This will limit how much we can trust them. Can you ever trust an LLM email assistant if it can be tricked into doing something it shouldn’t do? Can you ever trust a generative-AI traffic-detection video system if someone can hold up a carefully worded sign and convince it to not notice a particular license plate—and then forget that it ever saw the sign?

Generative AI is more than LLMs. AI is more than generative AI. As we build AI systems, we are going to have to balance the power that generative AI provides with the risks. Engineers will be tempted to grab for LLMs because they are general-purpose hammers; they’re easy to use, scale well, and are good at lots of different tasks. Using them for everything is easier than taking the time to figure out what sort of specialized AI is optimized for the task.

But generative AI comes with a lot of security baggage—in the form of prompt-injection attacks and other security risks. We need to take a more nuanced view of AI systems, their uses, their own particular risks, and their costs vs. benefits. Maybe it’s better to build that video traffic-detection system with a narrower computer-vision AI model that can read license plates, instead of a general multimodal LLM. And technology isn’t static. It’s exceedingly unlikely that the systems we’re using today are the pinnacle of any of these technologies. Someday, some AI researcher will figure out how to separate the data and control paths. Until then, though, we’re going to have to think carefully about using LLMs in potentially adversarial situations…like, say, on the Internet.

This essay originally appeared in Communications of the ACM.

Backdoor in XZ Utils That Almost Happened

Post Syndicated from Bruce Schneier original https://www.schneier.com/blog/archives/2024/04/backdoor-in-xz-utils-that-almost-happened.html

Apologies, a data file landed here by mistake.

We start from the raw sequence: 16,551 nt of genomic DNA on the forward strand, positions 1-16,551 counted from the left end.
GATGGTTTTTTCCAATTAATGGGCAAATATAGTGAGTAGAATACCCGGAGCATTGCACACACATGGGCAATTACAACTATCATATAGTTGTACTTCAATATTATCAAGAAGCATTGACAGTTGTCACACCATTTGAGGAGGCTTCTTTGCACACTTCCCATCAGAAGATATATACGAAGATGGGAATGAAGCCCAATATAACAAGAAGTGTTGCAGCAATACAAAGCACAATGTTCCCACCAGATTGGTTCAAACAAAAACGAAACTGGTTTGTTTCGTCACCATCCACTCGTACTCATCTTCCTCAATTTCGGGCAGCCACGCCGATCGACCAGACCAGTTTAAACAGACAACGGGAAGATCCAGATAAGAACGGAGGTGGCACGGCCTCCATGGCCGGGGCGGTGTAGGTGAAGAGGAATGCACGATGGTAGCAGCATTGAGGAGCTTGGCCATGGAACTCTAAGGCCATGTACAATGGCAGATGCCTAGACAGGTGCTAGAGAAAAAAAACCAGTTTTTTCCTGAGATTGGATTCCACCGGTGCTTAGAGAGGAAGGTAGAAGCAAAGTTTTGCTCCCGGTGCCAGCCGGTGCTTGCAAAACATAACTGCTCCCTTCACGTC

Last week, the Internet dodged a major nation-state attack that would have had catastrophic cybersecurity repercussions worldwide. It’s a catastrophe that didn’t happen, so it won’t get much attention—but it should. There’s an important moral to the story of the attack and its discovery: The security of the global Internet depends on countless obscure pieces of software written and maintained by even more obscure unpaid, distractible, and sometimes vulnerable volunteers. It’s an untenable situation, and one that is being exploited by malicious actors. Yet precious little is being done to remedy it.

Programmers dislike doing extra work. If they can find already-written code that does what they want, they’re going to use it rather than recreate the functionality. These code repositories, called libraries, are hosted on sites like GitHub. There are libraries for everything: displaying objects in 3D, spell-checking, performing complex mathematics, managing an e-commerce shopping cart, moving files around the Internet—everything. Libraries are essential to modern programming; they’re the building blocks of complex software. The modularity they provide makes software projects tractable. Everything you use contains dozens of these libraries: some commercial, some open source and freely available. They are essential to the functionality of the finished software. And to its security.

You’ve likely never heard of an open-source library called XZ Utils, but it’s on hundreds of millions of computers. It’s probably on yours. It’s certainly in whatever corporate or organizational network you use. It’s a freely available library that does data compression. It’s important, in the same way that hundreds of other similar obscure libraries are important.

Many open-source libraries, like XZ Utils, are maintained by volunteers. In the case of XZ Utils, it’s one person, named Lasse Collin. He has been in charge of XZ Utils since he wrote it in 2009. And, at least in 2022, he’s had some “longterm mental health issues.” (To be clear, he is not to blame in this story. This is a systems problem.)